”We carry the Jewish community in our hearts and will never allow that you become the target of blind violence,” said Belgian Deputy Prime Minister and Interior Minister Jan Jambon in an address to the gala dinner of the European Jewish Association (EJA) flagship annual conference in Brussels.

The two-day conference—attended by representatives of Jewish communities across Europe, in addition to diplomats, experts and journalists—principally deals with the issue of anti-Semitism in view of next year’s European elections.

“The Jewish community is part of our Flemish, Belgian and European community. We will not allow that our enemies attack part of our community,” added Jambon.

Recalling the “gruesome anti-Semitic attack” in the Tree of Life*Or L’Simcha Synagogue in Pittsburgh on Oct. 27 that left 11 Jewish worshippers dead, the minister stressed that “this is not an isolated incident, but an indication of the general atmosphere within our societies where hostility and violence against the Jewish community still persist, and is advocated by extremists on both ends of the spectrum.”

“Prior and recent events keep forcing us to face the fact that anti-Semitism remains a sweeping threat that we have to combat with all possible forces,” he said, adding that “we have to make sure that the necessary security and protection is being guaranteed.”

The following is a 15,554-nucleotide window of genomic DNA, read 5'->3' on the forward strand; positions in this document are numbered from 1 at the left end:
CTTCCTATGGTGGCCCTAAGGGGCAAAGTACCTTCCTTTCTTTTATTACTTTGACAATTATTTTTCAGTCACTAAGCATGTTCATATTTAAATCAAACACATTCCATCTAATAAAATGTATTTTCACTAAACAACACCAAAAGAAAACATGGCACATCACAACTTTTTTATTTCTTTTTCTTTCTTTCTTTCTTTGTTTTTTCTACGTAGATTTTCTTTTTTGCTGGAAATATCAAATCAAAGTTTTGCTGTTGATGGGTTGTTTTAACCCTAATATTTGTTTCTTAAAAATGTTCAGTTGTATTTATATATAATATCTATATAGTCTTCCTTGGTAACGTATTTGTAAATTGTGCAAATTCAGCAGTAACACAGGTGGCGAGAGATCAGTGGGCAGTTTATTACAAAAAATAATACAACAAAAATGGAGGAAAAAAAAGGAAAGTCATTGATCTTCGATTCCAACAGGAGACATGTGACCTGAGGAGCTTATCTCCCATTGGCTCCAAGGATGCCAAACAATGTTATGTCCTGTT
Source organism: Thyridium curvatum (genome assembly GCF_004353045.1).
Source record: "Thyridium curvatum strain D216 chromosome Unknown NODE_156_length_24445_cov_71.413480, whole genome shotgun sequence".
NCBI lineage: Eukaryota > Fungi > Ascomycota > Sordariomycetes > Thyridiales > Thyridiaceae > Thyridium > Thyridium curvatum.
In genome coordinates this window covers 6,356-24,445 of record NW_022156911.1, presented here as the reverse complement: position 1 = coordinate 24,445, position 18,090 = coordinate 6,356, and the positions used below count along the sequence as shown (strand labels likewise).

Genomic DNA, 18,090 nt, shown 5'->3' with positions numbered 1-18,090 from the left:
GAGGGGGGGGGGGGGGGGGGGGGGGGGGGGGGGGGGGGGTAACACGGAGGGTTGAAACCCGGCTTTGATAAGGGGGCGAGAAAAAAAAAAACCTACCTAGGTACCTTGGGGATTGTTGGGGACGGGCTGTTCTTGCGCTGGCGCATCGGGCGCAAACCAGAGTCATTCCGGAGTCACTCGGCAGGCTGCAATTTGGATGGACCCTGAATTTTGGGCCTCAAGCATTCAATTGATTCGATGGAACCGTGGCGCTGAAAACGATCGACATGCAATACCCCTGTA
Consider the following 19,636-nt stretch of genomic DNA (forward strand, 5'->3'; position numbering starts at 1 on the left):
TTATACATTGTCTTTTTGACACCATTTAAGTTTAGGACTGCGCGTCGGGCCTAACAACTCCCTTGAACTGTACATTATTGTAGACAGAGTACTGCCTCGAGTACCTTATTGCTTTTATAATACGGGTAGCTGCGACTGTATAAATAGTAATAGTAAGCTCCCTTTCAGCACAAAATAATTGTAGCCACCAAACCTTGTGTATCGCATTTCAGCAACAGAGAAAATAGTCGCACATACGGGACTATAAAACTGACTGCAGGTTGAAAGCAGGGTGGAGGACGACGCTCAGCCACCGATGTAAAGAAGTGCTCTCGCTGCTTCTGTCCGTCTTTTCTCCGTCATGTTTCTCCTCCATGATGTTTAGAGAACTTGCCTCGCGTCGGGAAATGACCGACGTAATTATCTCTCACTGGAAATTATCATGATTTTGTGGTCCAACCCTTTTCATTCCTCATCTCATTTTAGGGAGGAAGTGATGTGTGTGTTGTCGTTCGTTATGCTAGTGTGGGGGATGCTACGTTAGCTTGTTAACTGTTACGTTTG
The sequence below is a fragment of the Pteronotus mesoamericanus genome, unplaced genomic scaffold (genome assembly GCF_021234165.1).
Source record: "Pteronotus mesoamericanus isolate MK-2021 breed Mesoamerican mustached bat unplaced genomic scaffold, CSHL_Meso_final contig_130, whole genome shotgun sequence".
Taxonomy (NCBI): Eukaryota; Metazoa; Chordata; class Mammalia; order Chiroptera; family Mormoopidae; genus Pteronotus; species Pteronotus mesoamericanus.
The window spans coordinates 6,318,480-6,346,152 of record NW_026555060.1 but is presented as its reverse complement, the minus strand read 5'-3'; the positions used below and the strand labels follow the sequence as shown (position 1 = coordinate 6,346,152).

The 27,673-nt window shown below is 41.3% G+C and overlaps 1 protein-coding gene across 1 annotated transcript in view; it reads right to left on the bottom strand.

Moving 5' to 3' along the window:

He noted that in Belgium, despite the decline of the Islamic State terror organization, level 3 security remains in force in the Jewish neighborhoods in Brussels and Antwerp. “That means that we continue to provide the same military protection as we put in place since the attack on Charlie Hebdo in 2015.”

“It is important that you rest assured that we will keep doing this as long as necessary,” said Jambon. “This takes place in parallel of the financial efforts we contributed in order to provide enhanced structural protection measures with regard to Jewish facilities.”

The dinner was hosted by Rabbi Menachem Margolin, chairman and founder of the European Jewish Association; president of the Consistoire in France Joel Mergui; and Jambon. Several ambassadors in Brussels lit 11 candles in memory of the Jewish victims of the Pittsburgh shooting, perpetrated by a man who yelled “all Jews must die.”

In a reference to the debate on whether Jews should make alliances with extremist politicians, Joel Mergui told the audience: “There are people who like to cry with us our dead, but who are not with us when it concerns our traditions and religious practices. I don’t want to invite these people.”